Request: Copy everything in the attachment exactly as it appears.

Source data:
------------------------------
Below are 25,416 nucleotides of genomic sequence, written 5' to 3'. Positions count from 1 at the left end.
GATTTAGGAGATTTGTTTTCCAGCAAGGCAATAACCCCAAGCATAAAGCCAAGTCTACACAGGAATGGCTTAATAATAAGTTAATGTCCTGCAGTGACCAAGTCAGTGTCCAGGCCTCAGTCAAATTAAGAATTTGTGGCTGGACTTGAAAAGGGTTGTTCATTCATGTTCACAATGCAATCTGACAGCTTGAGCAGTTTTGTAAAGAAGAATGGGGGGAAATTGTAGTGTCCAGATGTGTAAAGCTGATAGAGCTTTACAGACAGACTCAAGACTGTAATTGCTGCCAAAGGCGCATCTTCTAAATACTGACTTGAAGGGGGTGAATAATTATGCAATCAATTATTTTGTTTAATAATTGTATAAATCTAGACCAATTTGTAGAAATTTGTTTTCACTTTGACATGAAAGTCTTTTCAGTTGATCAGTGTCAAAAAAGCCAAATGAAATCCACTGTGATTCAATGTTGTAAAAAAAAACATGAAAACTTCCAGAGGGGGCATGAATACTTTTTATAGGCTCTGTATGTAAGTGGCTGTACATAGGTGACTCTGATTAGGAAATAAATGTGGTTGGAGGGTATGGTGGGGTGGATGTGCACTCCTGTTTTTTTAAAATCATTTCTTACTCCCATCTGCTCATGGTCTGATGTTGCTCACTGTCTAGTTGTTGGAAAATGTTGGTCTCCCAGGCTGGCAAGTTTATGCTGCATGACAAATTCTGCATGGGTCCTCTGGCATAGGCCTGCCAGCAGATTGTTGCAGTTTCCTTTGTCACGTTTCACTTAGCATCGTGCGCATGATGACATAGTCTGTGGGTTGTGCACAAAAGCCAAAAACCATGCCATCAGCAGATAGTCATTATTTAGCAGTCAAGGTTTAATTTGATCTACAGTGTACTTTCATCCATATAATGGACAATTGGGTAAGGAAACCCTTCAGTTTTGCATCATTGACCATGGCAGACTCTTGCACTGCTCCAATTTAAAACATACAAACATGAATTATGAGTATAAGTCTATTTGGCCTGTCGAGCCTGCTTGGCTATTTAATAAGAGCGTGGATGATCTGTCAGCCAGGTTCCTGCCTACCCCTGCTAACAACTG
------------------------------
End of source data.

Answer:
Below are 25,416 nucleotides of genomic sequence, written 5' to 3'. Positions count from 1 at the left end.
GATTTAGGAGATTTGTTTTCCAGCAAGGCAATAACCCCAAGCATAAAGCCAAGTCTACACAGGAATGGCTTAATAATAAGTTAATGTCCTGCAGTGACCAAGTCAGTGTCCAGGCCTCAGTCAAATTAAGAATTTGTGGCTGGACTTGAAAAGGGTTGTTCATTCATGTTCACAATGCAATCTGACAGCTTGAGCAGTTTTGTAAAGAAGAATGGGGGGAAATTGTAGTGTCCAGATGTGTAAAGCTGATAGAGCTTTACAGACAGACTCAAGACTGTAATTGCTGCCAAAGGCGCATCTTCTAAATACTGACTTGAAGGGGGTGAATAATTATGCAATCAATTATTTTGTTTAATAATTGTATAAATCTAGACCAATTTGTAGAAATTTGTTTTCACTTTGACATGAAAGTCTTTTCAGTTGATCAGTGTCAAAAAAGCCAAATGAAATCCACTGTGATTCAATGTTGTAAAAAAAAACATGAAAACTTCCAGAGGGGGCATGAATACTTTTTATAGGCTCTGTATGTAAGTGGCTGTACATAGGTGACTCTGATTAGGAAATAAATGTGGTTGGAGGGTATGGTGGGGTGGATGTGCACTCCTGTTTTTTTAAAATCATTTCTTACTCCCATCTGCTCATGGTCTGATGTTGCTCACTGTCTAGTTGTTGGAAAATGTTGGTCTCCCAGGCTGGCAAGTTTATGCTGCATGACAAATTCTGCATGGGTCCTCTGGCATAGGCCTGCCAGCAGATTGTTGCAGTTTCCTTTGTCACGTTTCACTTAGCATCGTGCGCATGATGACATAGTCTGTGGGTTGTGCACAAAAGCCAAAAACCATGCCATCAGCAGATAGTCATTATTTAGCAGTCAAGGTTTAATTTGATCTACAGTGTACTTTCATCCATATAATGGACAATTGGGTAAGGAAACCCTTCAGTTTTGCATCATTGACCATGGCAGACTCTTGCACTGCTCCAATTTAAAACATACAAACATGAATTATGAGTATAAGTCTATTTGGCCTGTCGAGCCTGCTTGGCTATTTAATAAGAGCGTGGATGATCTGTCAGCCAGGTTCCTGCCTACCCCTGCTAACAACTG